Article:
Saturday, 9 November 2013
Review: Spirit Animals, Book One, Wild Born by Brandon Mull
I will come right out and admit that I was hesitant with this book. The title alone was enough to make me grimace. In my head, I was worried I was going to have to read a story about kids who turned into animals or a less intense version of something like having an animal soul like in The Golden Compass. What I did not expect was the story to have a real reason behind one's ability to have a spirit animal. I like the thought put into how you get a spirit animal. I also like the fact that not everyone gets one. This is not a world where every kid at the age of 11 gets a spirit animal.
To be able to "produce" a spirit animal, children at the age of 11 drink a special nectar. If they are chosen, an animal will appear out of the sky in a dramatic and awe-inspiring way, in front of the entire community. The animals radiate power. They are independent and must have their trust earned by their respective humans. The four creatures you see on the cover are four of the "Great Beasts"--ancient spirit animals who were destroyed a long time ago, and have been "resurrected" by these four kids.
War is breaking out everywhere and these four kids, with the help of these ancient animals, can make all the difference. They set out on an epic adventure to train and hopefully to help save the world. This book is fast-moving, exciting, and full of danger and of the unexpected. The book is told from the alternating points of view of the characters, giving the reader the chance to identify with each of the characters and to experience their very different adventures as they learn to work with the animals.
Although the book is set in a mythological far off world, the kids deal with social issues that readers will certainly be able to identify with. Issues such as self-doubt, confidence, identity issues, loyalty, morality, learning to trust, learning to fit in, and learning to be a leader and to work with others are all prevalent.
Unlike many stories today of heroic children, I liked that this book does not ignore the importance of adults/parental figures. While the children must mature quickly and they have the fate of the world resting on their shoulders, the adults are present to guide them on their journey. The kids are learning to be heroes and survivors, but they do so under the watchful eyes of the adults who are very much needed. The kids are equal with the adults and are very important to the mission. Readers will enjoy the freedom, the adventures, and the necessity of the children's presence. Parents can appreciate that these fictional children need their parents/need adult guidance just as children do in reality. This is not a story of rebelliousness or carelessness.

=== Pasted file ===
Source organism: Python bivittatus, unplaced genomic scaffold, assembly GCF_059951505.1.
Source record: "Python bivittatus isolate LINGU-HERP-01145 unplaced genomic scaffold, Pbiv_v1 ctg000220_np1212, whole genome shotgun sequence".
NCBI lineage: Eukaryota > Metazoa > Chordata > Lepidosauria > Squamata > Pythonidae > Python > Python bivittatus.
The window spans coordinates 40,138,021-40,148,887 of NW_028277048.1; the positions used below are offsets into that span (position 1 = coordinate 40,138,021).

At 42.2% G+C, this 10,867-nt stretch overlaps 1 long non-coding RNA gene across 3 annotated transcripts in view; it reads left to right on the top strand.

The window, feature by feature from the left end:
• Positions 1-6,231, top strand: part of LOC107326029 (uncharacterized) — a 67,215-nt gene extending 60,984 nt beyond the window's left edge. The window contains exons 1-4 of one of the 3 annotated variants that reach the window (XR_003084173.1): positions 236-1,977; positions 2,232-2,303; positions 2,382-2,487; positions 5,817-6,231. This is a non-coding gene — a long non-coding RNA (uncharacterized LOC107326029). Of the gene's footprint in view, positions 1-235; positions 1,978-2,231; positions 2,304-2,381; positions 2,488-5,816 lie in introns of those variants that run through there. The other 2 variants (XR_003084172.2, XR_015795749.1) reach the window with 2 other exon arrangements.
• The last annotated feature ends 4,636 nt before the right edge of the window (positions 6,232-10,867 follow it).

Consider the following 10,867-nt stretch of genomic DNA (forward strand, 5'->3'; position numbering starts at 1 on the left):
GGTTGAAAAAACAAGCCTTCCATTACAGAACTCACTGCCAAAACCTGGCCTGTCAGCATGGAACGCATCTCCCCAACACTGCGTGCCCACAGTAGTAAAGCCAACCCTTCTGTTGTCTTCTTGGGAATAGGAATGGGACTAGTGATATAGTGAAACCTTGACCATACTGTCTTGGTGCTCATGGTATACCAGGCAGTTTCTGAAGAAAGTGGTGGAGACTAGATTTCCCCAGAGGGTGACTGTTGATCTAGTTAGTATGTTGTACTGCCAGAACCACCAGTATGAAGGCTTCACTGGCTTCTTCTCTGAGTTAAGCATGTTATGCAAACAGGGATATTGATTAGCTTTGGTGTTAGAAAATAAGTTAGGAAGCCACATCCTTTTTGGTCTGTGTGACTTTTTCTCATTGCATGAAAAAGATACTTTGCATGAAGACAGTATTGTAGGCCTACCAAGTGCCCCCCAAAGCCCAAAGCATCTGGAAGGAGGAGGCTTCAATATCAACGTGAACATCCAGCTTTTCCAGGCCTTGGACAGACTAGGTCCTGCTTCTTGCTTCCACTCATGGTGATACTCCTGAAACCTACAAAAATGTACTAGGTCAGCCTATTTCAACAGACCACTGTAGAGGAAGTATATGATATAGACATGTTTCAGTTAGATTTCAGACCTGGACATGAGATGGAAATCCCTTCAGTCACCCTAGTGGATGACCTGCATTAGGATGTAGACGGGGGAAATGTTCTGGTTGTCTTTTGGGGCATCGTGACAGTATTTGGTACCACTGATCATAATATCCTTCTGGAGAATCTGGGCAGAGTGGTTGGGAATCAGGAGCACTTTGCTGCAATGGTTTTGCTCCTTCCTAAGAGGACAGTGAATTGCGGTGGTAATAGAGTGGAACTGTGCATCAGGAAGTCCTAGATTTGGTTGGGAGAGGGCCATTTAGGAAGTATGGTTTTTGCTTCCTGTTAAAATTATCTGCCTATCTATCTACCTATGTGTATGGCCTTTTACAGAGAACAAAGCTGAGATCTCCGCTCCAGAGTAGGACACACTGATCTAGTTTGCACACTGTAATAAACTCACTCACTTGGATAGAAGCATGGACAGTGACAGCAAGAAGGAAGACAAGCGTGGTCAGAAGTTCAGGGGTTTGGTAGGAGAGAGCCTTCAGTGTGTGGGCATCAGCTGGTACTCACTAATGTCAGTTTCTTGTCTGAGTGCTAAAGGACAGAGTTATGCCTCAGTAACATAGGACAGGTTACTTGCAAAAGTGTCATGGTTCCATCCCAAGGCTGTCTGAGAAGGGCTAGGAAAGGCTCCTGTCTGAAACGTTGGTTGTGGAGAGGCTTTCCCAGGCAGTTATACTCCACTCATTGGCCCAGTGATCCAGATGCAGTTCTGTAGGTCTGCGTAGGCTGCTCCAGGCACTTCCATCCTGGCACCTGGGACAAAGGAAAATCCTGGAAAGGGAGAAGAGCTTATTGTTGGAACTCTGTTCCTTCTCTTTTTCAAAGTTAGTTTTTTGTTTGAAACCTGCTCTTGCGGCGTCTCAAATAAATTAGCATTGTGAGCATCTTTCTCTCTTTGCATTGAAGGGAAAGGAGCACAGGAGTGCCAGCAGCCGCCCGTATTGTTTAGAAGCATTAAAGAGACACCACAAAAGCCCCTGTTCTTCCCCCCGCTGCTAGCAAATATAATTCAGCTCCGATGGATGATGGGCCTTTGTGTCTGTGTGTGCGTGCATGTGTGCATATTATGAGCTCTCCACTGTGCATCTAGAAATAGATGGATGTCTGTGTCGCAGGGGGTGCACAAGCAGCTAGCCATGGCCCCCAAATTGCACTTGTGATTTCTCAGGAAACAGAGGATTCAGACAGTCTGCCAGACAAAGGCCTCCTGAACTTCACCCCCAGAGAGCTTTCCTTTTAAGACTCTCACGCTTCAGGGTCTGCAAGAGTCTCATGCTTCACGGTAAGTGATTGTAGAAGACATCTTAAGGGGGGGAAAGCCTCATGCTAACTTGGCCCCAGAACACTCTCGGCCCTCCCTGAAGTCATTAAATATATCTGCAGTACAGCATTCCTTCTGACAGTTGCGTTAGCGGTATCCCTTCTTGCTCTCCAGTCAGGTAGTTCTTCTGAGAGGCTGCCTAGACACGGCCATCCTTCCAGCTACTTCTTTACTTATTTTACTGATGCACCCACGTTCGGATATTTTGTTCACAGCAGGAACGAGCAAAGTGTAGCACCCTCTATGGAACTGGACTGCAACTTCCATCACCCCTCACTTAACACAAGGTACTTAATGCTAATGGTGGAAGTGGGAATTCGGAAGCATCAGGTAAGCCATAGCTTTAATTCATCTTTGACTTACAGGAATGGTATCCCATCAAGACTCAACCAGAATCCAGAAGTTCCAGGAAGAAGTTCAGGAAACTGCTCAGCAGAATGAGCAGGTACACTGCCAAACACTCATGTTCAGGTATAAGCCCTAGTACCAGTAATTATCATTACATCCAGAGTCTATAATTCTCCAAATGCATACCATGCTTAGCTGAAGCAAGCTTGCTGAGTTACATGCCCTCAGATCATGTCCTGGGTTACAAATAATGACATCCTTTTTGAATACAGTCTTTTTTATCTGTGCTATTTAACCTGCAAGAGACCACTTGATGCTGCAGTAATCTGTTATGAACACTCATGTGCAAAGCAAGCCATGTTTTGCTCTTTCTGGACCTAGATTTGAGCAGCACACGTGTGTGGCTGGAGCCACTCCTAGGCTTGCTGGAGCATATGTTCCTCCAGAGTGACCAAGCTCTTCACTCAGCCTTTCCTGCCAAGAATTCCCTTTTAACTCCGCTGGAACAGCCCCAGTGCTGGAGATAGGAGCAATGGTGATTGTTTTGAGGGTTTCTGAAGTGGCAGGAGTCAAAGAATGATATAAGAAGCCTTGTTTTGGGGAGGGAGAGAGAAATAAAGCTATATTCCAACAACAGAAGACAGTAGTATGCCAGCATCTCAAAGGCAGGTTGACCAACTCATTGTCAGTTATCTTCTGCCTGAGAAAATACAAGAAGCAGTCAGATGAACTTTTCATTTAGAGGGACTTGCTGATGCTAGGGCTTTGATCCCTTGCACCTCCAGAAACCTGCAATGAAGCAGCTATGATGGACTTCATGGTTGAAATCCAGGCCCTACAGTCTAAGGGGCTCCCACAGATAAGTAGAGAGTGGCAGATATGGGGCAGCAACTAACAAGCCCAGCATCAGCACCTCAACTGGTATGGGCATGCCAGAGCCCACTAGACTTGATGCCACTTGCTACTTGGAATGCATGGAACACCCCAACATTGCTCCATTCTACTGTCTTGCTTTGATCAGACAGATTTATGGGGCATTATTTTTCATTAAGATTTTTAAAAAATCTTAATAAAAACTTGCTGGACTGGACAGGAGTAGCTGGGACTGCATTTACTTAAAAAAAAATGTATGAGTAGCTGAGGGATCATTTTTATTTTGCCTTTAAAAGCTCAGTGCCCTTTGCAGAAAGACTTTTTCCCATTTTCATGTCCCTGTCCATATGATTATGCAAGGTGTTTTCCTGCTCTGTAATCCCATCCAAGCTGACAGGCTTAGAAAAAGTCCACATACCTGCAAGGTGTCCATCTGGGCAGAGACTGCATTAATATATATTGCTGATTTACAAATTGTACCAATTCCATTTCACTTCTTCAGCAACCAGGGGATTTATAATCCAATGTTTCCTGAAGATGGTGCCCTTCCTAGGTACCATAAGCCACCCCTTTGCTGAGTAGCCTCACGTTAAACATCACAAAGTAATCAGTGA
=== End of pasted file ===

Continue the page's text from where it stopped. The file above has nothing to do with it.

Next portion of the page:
I love how realistic and logical this seems--you can't just throw kids into the world and have them come out as invincible. What a refreshing take! These kids are given a lot of responsibility and have the freedom and independence all kids crave, but there are still adult protectors; there are still people to give guidance and to lend a hand.
I also noticed there is a diverse group of characters: a street-boy/orphan, the wealthy daughter of a military man, a palace servant, and a middle-class/youngest daughter. This book celebrates diversity, and I love that. Rich or poor, important or common, anyone can be a hero!
The characters are good role models for other kids. For example, when one of the heroes, Abeke, gets led astray, she must decide what is right and wrong--who is good and who is evil. From Abeke, readers can learn to trust their instincts. These children learn to sense right and wrong as they continue to develop their own moral compasses. Moreover, in this dystopian world, the characters make the decision to sacrifice personal happiness for the greater good, for their friends, for others' happiness. They learn to take the hard road, because it will lead to a better world. There's certainly a lot of good life lessons to be taken from these characters!
If all these good things are not enough to persuade you, the book is also an interactive online game! There's a code with each book to register and live the adventure yourself. Very cool! Embrace a kid's love of technology while ALSO getting them reading and off the computer. Brilliant!
Spirit Animals is everything in an adventure you've ever wanted and more. Fans of Animorphs and Pokemon will enjoy this story. The books are sure to be a huge success, particularly with boys who love fantasy/magic, and adventure stories, with a bit of [age-appropriate] danger and violence. Who knows... maybe we'll even see a TV series out of this? I honestly wouldn't be surprised.